I wont even go much into the common Kaplan marketing practices other than to say that I know for a fact that when their crews that go out on campus to plaster flyers and such all over, those crews also frequently rip down and/or cover up ads/flyers from other prep providers to make it look like they don't exist and that Kaplan is the only one. (I have seen it in action on campuses and so have other instructors that I know!) Doing that is not fair competition and does speak partially to how well their actual product/service compares to what the competitors offer that they don't want you to know exist.
I went on several marketing events, I mean practice tests, on college campuses. Never did I witness this behavior, and I know that many flyers for other companies were left up (including the ones in my rooms). I think this goes back to the "cell" nature of Kaplan centers - I could easily see where folks at some centers would do this, as there are no checks and balances on this kind of behavior. I would imagine this is also more common in larger/more competitive markets.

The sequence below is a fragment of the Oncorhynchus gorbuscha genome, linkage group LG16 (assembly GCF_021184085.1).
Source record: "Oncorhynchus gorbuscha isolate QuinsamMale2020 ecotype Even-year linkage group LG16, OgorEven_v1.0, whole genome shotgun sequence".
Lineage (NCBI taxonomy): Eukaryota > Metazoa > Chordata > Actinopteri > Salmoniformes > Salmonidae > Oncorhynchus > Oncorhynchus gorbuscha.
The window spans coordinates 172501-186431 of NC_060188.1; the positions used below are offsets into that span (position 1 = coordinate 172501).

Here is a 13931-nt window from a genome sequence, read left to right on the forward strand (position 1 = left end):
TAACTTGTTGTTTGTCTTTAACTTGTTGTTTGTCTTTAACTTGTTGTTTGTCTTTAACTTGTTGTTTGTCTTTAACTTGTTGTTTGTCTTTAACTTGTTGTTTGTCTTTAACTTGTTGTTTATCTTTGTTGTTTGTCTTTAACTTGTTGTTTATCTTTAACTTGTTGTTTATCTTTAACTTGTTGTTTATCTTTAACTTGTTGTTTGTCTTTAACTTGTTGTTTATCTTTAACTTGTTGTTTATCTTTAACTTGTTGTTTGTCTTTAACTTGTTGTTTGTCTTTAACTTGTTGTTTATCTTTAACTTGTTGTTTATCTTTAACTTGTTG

Anyway, I hope you have a good experience, some Kaplan instructors are pretty good, I know a few of those rare ones.
Sadly, this speaks to the heart of the issue with Kaplan. I will say that they offer a ton of what I would consider quality material for the LSAT, but it is not nearly as useful without a quality instructor. I would get a reference for the teacher first, as I mentioned above. I would also be wary of possible issues with the non-Advanced courses, as if you're already scoring well, you would still be grouped in classes with denser students. And the Summer Intensive course...wow. I didn't even know we offered that when I was there. I would have to agree with jeffort here - that is WAY too much money to spend. Unless they provide hookers.